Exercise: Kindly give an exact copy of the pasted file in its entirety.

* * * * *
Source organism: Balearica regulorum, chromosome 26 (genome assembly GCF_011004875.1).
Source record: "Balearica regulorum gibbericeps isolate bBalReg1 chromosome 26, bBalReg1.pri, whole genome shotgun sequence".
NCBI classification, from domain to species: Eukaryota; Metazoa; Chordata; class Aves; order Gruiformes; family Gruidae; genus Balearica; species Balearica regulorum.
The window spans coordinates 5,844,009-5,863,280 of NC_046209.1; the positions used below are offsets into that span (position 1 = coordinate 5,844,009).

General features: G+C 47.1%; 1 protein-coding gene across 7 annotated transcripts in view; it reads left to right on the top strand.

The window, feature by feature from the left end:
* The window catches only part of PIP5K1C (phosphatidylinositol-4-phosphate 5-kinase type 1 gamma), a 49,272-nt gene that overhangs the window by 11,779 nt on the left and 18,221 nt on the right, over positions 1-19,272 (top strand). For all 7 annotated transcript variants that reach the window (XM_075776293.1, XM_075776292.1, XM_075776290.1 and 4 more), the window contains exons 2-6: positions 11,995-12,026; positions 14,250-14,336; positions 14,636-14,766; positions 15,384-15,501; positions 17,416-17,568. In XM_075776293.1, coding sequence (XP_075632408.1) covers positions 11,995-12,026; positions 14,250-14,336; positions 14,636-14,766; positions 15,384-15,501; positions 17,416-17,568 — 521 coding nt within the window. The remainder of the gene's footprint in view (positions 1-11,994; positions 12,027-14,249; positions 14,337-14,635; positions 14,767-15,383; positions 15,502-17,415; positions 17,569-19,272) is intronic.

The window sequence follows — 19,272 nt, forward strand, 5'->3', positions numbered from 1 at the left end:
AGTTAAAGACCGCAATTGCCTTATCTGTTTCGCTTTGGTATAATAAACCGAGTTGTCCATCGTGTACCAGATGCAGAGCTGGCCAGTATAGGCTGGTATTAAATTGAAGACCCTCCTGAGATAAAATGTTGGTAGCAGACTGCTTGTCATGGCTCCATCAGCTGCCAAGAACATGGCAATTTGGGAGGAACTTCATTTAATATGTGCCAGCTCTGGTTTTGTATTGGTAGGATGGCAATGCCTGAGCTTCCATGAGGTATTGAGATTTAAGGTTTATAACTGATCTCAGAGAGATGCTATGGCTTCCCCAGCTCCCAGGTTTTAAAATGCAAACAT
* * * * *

Source organism: Balearica regulorum, chromosome 26 (genome assembly GCF_011004875.1).
Source record: "Balearica regulorum gibbericeps isolate bBalReg1 chromosome 26, bBalReg1.pri, whole genome shotgun sequence".
NCBI classification, from domain to species: Eukaryota; Metazoa; Chordata; class Aves; order Gruiformes; family Gruidae; genus Balearica; species Balearica regulorum.
The window spans coordinates 5,844,009-5,863,280 of NC_046209.1; the positions used below are offsets into that span (position 1 = coordinate 5,844,009).

General features: G+C 47.1%; 1 protein-coding gene across 7 annotated transcripts in view; it reads left to right on the top strand.

The window, feature by feature from the left end:
* The window catches only part of PIP5K1C (phosphatidylinositol-4-phosphate 5-kinase type 1 gamma), a 49,272-nt gene that overhangs the window by 11,779 nt on the left and 18,221 nt on the right, over positions 1-19,272 (top strand). For all 7 annotated transcript variants that reach the window (XM_075776293.1, XM_075776292.1, XM_075776290.1 and 4 more), the window contains exons 2-6: positions 11,995-12,026; positions 14,250-14,336; positions 14,636-14,766; positions 15,384-15,501; positions 17,416-17,568. In XM_075776293.1, coding sequence (XP_075632408.1) covers positions 11,995-12,026; positions 14,250-14,336; positions 14,636-14,766; positions 15,384-15,501; positions 17,416-17,568 — 521 coding nt within the window. The remainder of the gene's footprint in view (positions 1-11,994; positions 12,027-14,249; positions 14,337-14,635; positions 14,767-15,383; positions 15,502-17,415; positions 17,569-19,272) is intronic.

The window sequence follows — 19,272 nt, forward strand, 5'->3', positions numbered from 1 at the left end:
AGTTAAAGACCGCAATTGCCTTATCTGTTTCGCTTTGGTATAATAAACCGAGTTGTCCATCGTGTACCAGATGCAGAGCTGGCCAGTATAGGCTGGTATTAAATTGAAGACCCTCCTGAGATAAAATGTTGGTAGCAGACTGCTTGTCATGGCTCCATCAGCTGCCAAGAACATGGCAATTTGGGAGGAACTTCATTTAATATGTGCCAGCTCTGGTTTTGTATTGGTAGGATGGCAATGCCTGAGCTTCCATGAGGTATTGAGATTTAAGGTTTATAACTGATCTCAGAGAGATGCTATGGCTTCCCCAGCTCCCAGGTTTTAAAATGCAAACAT